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Quackwear: Big Pseudoscience Wants to Sell You Wearable Metal to Improve Your Health

January 10, 2015 in Blogs

By Cliff Weathers, AlterNet

Therapeutic metal trinkets and infused clothing are a $1 billion-a-year business. They're also a scam.


Until only a few years ago, copper and magnetic wearables were products marketed mostly on cheesy late-night television commercials for their miraculous healing properties. But recently, these alternative therapy products have become fashionable, and even widely accepted as legitimate medicine, with sports leagues, professional athletes and celebrities endorsing their healing properties. It’s a $1 billion-a-year industry in the U.S., and it appears to be growing.

Copper bracelets, socks, compression sleeves and even athletic wear are said to have medicinal properties that alleviate joint pain and inflammation. Magnetic therapy is also said to relieve muscle and joint pain, and many of its proponents claim it can reverse degenerative diseases, improve circulation, manage depression and even cure cancer.

The belief in copper’s healing properties through dermal assimilation is based on centuries-old folklore, and was bolstered by a single research study from back in the '70s, which has since been regarded as dubious by others in the medical research community. No other remotely reliable study on copper wearables has been conducted until recently, and it directly contradicts the 1976 study’s findings.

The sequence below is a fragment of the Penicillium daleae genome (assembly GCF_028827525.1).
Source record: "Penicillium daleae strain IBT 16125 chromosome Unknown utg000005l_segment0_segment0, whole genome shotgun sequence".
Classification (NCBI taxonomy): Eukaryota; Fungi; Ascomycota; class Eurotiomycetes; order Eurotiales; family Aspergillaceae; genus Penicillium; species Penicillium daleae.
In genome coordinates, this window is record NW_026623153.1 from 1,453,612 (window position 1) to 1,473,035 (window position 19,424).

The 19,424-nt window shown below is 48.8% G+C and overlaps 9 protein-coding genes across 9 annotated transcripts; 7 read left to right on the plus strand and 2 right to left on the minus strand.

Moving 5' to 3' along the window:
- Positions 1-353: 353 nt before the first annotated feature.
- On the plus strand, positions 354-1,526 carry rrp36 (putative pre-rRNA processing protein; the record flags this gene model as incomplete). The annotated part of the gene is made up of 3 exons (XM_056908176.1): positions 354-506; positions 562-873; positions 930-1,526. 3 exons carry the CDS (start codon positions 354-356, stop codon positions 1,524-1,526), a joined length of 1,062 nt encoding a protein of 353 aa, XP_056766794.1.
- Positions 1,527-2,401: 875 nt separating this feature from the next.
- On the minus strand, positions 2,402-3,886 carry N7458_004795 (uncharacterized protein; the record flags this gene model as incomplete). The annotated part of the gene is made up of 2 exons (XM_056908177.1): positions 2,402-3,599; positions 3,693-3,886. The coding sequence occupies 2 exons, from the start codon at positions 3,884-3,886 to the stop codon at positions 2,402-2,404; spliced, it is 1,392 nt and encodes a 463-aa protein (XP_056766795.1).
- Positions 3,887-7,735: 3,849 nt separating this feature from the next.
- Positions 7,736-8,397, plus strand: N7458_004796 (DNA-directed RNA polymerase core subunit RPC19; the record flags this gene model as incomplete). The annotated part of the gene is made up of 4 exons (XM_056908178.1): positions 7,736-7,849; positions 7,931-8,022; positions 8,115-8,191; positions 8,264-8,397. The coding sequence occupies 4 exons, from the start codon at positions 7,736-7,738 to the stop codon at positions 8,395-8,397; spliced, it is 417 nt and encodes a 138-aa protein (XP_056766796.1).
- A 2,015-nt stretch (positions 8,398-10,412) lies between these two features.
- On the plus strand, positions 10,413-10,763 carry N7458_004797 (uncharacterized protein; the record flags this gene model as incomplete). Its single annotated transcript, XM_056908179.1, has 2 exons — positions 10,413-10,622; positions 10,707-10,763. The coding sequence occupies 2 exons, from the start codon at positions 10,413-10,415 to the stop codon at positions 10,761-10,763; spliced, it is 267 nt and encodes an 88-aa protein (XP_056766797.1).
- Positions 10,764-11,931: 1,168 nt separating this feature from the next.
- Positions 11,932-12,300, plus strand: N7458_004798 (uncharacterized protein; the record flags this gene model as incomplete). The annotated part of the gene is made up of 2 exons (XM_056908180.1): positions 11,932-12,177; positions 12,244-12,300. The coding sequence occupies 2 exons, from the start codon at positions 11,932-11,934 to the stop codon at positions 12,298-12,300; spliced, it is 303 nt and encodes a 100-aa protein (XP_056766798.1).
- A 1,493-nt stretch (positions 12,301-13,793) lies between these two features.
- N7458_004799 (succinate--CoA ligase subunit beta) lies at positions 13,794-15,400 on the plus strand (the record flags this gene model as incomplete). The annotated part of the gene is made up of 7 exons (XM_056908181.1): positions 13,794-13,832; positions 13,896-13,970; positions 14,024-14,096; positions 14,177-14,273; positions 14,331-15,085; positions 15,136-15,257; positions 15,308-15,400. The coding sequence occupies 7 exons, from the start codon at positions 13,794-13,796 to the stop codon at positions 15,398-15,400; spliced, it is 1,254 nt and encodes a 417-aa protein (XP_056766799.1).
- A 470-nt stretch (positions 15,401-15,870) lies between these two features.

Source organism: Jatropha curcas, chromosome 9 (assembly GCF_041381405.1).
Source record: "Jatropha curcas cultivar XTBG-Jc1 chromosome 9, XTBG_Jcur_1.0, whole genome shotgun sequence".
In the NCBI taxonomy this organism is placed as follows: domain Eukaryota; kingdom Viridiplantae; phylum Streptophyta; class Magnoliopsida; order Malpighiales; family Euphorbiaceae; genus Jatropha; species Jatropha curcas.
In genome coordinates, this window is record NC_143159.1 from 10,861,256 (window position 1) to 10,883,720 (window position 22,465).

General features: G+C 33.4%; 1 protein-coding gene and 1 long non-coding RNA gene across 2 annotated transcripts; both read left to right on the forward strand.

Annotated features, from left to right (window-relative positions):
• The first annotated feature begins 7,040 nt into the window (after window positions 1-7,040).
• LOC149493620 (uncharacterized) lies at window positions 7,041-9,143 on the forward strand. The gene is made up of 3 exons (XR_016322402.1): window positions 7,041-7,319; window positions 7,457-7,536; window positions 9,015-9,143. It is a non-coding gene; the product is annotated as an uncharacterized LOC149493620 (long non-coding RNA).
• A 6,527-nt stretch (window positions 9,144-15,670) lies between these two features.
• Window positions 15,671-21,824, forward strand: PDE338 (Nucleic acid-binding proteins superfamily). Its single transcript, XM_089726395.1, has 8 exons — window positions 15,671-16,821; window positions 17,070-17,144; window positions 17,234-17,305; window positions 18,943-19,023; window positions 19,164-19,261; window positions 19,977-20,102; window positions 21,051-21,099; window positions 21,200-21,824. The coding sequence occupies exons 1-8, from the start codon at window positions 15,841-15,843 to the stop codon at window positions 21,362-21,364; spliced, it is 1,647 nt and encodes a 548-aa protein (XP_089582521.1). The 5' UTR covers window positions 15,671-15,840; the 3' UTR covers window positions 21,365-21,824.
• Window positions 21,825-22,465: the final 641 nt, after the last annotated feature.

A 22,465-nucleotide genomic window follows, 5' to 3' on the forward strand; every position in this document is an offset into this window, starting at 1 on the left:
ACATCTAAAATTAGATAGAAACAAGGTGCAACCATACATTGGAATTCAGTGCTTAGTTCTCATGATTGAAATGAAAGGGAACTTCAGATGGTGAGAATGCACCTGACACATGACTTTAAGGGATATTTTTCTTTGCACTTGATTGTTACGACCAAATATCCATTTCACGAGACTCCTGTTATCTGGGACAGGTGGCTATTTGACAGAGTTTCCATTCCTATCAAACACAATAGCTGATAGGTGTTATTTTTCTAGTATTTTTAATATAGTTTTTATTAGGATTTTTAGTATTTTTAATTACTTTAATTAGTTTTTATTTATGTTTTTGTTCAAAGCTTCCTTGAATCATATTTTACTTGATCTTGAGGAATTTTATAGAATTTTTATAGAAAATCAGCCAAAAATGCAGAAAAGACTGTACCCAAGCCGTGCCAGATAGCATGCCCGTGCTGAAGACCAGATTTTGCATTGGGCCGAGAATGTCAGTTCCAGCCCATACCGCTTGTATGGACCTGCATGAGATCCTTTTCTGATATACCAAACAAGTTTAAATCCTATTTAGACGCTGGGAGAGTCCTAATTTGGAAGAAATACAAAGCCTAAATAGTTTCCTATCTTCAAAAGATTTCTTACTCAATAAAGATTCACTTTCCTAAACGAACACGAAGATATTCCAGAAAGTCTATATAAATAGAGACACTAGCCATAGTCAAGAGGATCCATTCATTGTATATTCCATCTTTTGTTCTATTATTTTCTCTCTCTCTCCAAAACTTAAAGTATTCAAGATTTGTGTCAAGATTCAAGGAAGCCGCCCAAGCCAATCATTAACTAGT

Magnetic therapy, sometimes called magnotherapy, was first widely introduced in 18th-century Austria by physician and charlatan, Franz Mesmer, who believed there was a natural energetic transference that occurred among animated and inanimate objects, which he called “animal magnetism.” At one time, Mesmer believed magnets could create artificial tides in the body that could help cure “hysteria” and other psychological conditions. While Mesmer eventually dropped the idea of using magnets on his patients (believing that he, himself, contained high enough levels of animal magnetism to promote health) he’s widely accepted by history scholars as the father of magnotherapy.

The most common suggested mechanism is that wearing magnets helps improve blood flow and oxygenization in underlying tissues and organs, but the devices used in magnet therapy are far too weak to appreciably affect blood components, muscles, bones, blood vessels, or organs. A 1991 study showed that magnets …read more

Source: ALTERNET

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